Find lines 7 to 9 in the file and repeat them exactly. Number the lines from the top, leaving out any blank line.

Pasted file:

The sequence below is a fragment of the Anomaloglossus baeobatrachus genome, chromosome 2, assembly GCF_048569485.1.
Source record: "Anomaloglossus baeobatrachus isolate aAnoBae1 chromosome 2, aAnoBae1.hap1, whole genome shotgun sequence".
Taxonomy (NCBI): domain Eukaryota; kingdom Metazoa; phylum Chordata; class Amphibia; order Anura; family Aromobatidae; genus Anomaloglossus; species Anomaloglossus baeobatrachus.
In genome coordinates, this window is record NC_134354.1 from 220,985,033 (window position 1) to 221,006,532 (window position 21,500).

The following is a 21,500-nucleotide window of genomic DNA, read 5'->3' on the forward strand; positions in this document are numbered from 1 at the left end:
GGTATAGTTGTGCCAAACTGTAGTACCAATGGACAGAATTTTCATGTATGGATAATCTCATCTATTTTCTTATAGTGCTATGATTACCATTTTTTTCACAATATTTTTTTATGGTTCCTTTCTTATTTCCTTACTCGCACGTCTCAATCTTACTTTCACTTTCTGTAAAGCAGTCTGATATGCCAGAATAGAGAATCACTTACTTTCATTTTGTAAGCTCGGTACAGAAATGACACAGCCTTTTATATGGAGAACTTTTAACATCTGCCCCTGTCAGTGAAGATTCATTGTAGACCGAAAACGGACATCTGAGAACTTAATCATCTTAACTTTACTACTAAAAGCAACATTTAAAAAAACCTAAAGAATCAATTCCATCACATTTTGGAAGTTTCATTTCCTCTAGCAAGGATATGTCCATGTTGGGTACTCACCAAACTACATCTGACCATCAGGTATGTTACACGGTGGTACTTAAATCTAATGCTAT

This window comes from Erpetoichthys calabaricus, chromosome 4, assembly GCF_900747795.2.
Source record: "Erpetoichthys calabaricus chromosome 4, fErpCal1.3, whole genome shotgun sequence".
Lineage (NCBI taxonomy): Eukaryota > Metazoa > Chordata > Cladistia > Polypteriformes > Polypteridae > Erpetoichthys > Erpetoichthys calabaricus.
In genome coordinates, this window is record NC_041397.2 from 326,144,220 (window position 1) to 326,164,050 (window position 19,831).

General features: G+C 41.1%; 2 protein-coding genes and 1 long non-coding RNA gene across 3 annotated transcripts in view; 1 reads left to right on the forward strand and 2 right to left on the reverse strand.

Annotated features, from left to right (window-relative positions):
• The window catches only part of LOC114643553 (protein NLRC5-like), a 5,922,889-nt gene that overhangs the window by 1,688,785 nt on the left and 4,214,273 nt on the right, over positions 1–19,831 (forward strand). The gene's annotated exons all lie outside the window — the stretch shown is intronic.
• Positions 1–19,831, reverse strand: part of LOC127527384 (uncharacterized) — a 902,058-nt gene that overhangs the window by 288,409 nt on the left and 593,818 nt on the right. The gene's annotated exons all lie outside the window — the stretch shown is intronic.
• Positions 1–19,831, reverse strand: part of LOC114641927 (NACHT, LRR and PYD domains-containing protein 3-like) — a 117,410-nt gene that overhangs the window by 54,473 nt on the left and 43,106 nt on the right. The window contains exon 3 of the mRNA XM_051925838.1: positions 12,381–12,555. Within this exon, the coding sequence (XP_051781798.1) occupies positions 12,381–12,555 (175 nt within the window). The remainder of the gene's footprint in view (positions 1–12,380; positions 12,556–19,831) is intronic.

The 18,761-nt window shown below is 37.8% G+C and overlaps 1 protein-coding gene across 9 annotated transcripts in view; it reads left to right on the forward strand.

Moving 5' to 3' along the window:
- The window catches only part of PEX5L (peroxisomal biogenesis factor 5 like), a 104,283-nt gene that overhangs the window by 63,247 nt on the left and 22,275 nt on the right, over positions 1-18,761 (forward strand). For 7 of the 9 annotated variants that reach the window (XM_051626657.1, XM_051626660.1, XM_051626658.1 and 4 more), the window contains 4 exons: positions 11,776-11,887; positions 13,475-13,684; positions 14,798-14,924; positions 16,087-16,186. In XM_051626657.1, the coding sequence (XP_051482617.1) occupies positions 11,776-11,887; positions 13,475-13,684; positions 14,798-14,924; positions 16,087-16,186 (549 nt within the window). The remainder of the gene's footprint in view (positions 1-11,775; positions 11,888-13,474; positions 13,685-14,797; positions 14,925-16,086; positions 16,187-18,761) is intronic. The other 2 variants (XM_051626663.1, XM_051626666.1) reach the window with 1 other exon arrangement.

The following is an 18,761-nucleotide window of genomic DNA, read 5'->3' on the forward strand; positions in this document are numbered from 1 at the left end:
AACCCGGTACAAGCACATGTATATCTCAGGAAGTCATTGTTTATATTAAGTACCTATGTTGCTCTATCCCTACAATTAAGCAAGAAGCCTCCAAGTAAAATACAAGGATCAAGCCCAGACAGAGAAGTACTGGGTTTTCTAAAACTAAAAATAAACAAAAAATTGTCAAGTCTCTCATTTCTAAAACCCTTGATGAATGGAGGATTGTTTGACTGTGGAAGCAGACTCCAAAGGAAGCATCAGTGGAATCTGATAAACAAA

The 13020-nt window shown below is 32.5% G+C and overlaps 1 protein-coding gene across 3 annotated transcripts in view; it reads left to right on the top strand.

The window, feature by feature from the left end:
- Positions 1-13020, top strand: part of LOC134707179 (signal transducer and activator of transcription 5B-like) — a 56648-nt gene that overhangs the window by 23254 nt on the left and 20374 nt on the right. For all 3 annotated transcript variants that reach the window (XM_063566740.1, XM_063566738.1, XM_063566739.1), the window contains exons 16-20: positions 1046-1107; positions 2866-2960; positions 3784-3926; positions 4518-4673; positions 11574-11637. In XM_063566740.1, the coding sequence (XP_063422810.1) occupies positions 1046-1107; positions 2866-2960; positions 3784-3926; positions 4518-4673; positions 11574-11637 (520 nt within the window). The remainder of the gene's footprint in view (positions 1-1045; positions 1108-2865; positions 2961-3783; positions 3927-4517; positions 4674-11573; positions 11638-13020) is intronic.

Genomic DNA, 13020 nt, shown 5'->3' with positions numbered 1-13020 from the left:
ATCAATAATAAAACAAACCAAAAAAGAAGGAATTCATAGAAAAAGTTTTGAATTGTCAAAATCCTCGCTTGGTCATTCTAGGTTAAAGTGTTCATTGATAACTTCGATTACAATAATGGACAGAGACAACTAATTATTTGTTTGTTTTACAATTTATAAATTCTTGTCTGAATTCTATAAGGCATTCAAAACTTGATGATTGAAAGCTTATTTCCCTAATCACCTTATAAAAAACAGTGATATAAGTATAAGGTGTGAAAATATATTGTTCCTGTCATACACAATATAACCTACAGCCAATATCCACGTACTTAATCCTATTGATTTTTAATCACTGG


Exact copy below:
This window comes from Erpetoichthys calabaricus, chromosome 4, assembly GCF_900747795.2.
Source record: "Erpetoichthys calabaricus chromosome 4, fErpCal1.3, whole genome shotgun sequence".
Lineage (NCBI taxonomy): Eukaryota > Metazoa > Chordata > Cladistia > Polypteriformes > Polypteridae > Erpetoichthys > Erpetoichthys calabaricus.